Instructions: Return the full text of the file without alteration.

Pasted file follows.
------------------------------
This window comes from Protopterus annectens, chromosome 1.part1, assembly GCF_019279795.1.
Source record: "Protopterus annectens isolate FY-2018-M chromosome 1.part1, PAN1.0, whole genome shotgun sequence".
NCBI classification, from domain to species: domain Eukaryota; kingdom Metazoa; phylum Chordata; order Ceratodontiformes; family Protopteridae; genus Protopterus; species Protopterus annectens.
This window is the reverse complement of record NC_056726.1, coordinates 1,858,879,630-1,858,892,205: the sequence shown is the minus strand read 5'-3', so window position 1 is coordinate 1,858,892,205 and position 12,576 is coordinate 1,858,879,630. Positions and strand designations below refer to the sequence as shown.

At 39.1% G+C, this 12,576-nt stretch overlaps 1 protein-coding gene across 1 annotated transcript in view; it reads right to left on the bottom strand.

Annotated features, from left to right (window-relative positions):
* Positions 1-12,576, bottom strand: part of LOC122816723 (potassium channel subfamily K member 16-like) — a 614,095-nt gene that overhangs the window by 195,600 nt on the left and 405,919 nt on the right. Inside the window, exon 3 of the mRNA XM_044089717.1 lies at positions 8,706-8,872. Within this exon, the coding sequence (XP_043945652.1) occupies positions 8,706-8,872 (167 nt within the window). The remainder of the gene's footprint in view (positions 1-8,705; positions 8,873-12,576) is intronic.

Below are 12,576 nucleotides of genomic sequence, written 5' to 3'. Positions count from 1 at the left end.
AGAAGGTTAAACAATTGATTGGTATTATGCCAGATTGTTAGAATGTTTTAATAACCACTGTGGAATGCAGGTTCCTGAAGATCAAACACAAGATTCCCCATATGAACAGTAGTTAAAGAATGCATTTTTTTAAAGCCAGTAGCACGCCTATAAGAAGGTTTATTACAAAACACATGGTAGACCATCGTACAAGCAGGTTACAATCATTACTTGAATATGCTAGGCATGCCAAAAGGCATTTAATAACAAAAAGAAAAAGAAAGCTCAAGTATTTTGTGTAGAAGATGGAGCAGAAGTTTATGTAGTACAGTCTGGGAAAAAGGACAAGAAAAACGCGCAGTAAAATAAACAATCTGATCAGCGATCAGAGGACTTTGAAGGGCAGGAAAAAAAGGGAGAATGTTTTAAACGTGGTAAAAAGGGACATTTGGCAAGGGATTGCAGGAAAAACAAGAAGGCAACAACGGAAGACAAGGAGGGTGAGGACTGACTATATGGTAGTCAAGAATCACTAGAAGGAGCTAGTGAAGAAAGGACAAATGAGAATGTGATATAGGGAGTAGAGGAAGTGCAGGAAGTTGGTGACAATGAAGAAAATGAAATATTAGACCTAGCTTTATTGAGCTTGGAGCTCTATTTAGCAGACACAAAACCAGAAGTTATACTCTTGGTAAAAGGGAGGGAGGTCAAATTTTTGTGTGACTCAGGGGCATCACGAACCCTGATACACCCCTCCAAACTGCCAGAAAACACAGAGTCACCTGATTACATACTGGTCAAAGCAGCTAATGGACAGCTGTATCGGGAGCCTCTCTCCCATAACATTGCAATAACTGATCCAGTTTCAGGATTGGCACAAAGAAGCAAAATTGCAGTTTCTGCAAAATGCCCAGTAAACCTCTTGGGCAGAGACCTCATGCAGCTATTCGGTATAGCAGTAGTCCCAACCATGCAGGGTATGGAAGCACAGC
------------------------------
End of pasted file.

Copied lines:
This window comes from Protopterus annectens, chromosome 1.part1, assembly GCF_019279795.1.
Source record: "Protopterus annectens isolate FY-2018-M chromosome 1.part1, PAN1.0, whole genome shotgun sequence".
NCBI classification, from domain to species: domain Eukaryota; kingdom Metazoa; phylum Chordata; order Ceratodontiformes; family Protopteridae; genus Protopterus; species Protopterus annectens.
This window is the reverse complement of record NC_056726.1, coordinates 1,858,879,630-1,858,892,205: the sequence shown is the minus strand read 5'-3', so window position 1 is coordinate 1,858,892,205 and position 12,576 is coordinate 1,858,879,630. Positions and strand designations below refer to the sequence as shown.

At 39.1% G+C, this 12,576-nt stretch overlaps 1 protein-coding gene across 1 annotated transcript in view; it reads right to left on the bottom strand.

Annotated features, from left to right (window-relative positions):
* Positions 1-12,576, bottom strand: part of LOC122816723 (potassium channel subfamily K member 16-like) — a 614,095-nt gene that overhangs the window by 195,600 nt on the left and 405,919 nt on the right. Inside the window, exon 3 of the mRNA XM_044089717.1 lies at positions 8,706-8,872. Within this exon, the coding sequence (XP_043945652.1) occupies positions 8,706-8,872 (167 nt within the window). The remainder of the gene's footprint in view (positions 1-8,705; positions 8,873-12,576) is intronic.

Below are 12,576 nucleotides of genomic sequence, written 5' to 3'. Positions count from 1 at the left end.
AGAAGGTTAAACAATTGATTGGTATTATGCCAGATTGTTAGAATGTTTTAATAACCACTGTGGAATGCAGGTTCCTGAAGATCAAACACAAGATTCCCCATATGAACAGTAGTTAAAGAATGCATTTTTTTAAAGCCAGTAGCACGCCTATAAGAAGGTTTATTACAAAACACATGGTAGACCATCGTACAAGCAGGTTACAATCATTACTTGAATATGCTAGGCATGCCAAAAGGCATTTAATAACAAAAAGAAAAAGAAAGCTCAAGTATTTTGTGTAGAAGATGGAGCAGAAGTTTATGTAGTACAGTCTGGGAAAAAGGACAAGAAAAACGCGCAGTAAAATAAACAATCTGATCAGCGATCAGAGGACTTTGAAGGGCAGGAAAAAAAGGGAGAATGTTTTAAACGTGGTAAAAAGGGACATTTGGCAAGGGATTGCAGGAAAAACAAGAAGGCAACAACGGAAGACAAGGAGGGTGAGGACTGACTATATGGTAGTCAAGAATCACTAGAAGGAGCTAGTGAAGAAAGGACAAATGAGAATGTGATATAGGGAGTAGAGGAAGTGCAGGAAGTTGGTGACAATGAAGAAAATGAAATATTAGACCTAGCTTTATTGAGCTTGGAGCTCTATTTAGCAGACACAAAACCAGAAGTTATACTCTTGGTAAAAGGGAGGGAGGTCAAATTTTTGTGTGACTCAGGGGCATCACGAACCCTGATACACCCCTCCAAACTGCCAGAAAACACAGAGTCACCTGATTACATACTGGTCAAAGCAGCTAATGGACAGCTGTATCGGGAGCCTCTCTCCCATAACATTGCAATAACTGATCCAGTTTCAGGATTGGCACAAAGAAGCAAAATTGCAGTTTCTGCAAAATGCCCAGTAAACCTCTTGGGCAGAGACCTCATGCAGCTATTCGGTATAGCAGTAGTCCCAACCATGCAGGGTATGGAAGCACAGC